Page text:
A lot of our kids receive waivered services. These services are usually coordinated by one parent, and typically, it is assumed in a divorce that there will be a non-custodial parent who will not have the benefit of these services. That is a high-risk plan, since the child’s need for services don’t change with a parenting transition. And if the transition is to a parent that spends less time with the child, it is easy to see how the lack of services might lead to meltdowns. A good parenting plan will look at the role of waivered services in the child’s life.

Conflict

There is nothing more stressful than parenting a child with special needs, unless it is co-parenting a child with special needs after a separation or divorce. For that reason, it is necessary to lay some groundwork during the separation/divorce process to handle disagreements. For example, some families find it helpful to have a quick check-in on Sunday nights during a parenting transition. Others find weekly emails to be a better option. Most families find it helpful to use a shared Google calendar.

Even when parents use these communication methods, there may be times that parents just can’t work through their disagreements. Some strategies that my clients have employed to work through serious disagreements include:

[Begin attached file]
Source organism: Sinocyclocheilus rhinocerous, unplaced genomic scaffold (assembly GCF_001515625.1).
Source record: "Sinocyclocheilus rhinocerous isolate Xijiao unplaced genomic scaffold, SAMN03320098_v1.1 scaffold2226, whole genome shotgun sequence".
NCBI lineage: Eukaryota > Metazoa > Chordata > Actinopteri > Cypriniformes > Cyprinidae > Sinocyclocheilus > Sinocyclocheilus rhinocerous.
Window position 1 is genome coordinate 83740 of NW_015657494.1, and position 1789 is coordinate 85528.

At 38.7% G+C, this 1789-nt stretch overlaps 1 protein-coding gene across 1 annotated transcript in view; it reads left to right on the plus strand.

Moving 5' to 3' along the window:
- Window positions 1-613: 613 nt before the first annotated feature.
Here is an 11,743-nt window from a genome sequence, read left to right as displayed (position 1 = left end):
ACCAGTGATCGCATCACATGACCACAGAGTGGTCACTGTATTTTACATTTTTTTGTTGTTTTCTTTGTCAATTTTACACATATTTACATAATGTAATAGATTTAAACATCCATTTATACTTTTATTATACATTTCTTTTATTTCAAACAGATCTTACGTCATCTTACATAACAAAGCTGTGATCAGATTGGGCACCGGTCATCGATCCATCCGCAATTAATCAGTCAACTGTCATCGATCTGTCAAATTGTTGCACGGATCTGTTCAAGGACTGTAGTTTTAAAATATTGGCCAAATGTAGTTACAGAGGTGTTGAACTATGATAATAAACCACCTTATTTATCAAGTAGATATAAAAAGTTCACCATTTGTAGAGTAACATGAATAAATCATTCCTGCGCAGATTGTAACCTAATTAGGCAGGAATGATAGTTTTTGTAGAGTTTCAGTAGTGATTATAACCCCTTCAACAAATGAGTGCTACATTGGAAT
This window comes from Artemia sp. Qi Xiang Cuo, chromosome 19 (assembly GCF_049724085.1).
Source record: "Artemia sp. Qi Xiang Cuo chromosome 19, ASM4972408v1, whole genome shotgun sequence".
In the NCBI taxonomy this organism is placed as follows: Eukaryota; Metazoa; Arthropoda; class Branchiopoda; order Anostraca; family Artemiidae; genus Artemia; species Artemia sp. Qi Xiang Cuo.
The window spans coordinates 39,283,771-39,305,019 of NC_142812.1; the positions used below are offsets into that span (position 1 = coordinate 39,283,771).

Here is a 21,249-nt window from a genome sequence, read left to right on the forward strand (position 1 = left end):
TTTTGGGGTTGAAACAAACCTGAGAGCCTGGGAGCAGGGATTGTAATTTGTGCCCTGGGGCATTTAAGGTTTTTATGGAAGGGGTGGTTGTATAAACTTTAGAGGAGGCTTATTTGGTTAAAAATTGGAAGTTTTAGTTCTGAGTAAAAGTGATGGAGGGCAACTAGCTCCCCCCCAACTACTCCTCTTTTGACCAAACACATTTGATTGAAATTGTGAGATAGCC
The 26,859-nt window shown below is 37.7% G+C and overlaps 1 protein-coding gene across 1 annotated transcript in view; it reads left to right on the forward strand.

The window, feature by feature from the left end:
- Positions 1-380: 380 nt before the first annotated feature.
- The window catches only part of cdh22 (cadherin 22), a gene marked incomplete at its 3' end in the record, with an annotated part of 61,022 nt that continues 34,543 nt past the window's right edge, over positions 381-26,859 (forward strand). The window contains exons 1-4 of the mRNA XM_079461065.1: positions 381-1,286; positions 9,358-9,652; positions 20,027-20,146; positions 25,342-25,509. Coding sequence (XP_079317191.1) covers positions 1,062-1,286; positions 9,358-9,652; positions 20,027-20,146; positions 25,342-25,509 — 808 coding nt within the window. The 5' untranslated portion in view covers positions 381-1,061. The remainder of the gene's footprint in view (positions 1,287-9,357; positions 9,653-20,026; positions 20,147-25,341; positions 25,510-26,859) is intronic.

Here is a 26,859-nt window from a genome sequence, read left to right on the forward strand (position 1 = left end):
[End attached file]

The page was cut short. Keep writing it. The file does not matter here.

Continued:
1. Seeking input from the child’s care team. While your care team isn’t there to be a tie-breaker, parents sometimes find it helpful to present a situation to a therapist to see if the therapist can provide some insight into how the child might see things. This should be a joint effort. The last thing any child needs is for their care-provider to be enlisted in one parent’s side on any issue.
  2. Using mediation services. Virtually every court will require parents to attempt to resolve parenting conflicts through mediation. Most of the time, a qualified mediator will be able to help parents problem solve. At the very least, parents should be able to narrow the issues necessary for litigation or gain an understanding about reasoning behind the other parent’s position.
  3. Hiring a Parenting Consultant. Parenting consultants are private professionals trained in family law dispute resolution. Most are attorneys or therapists. When a dispute arises, a parent can contact the parenting consultant who will seek input from both parties, maybe talk to other people on the child’s team, and in rare circumstances, interview the child. Their decisions are binding, except that there is a very small window to appeal the decision to the family court. There are parenting consultants in Minnesota who are familiar with FASD, although they are somewhat rare.

Parents and family law courts are focused only on one thing—the best interests of kids. It’s up to us to help Court understand our kids. And after the case is over, it’s up to us to keep our family out of the Courts.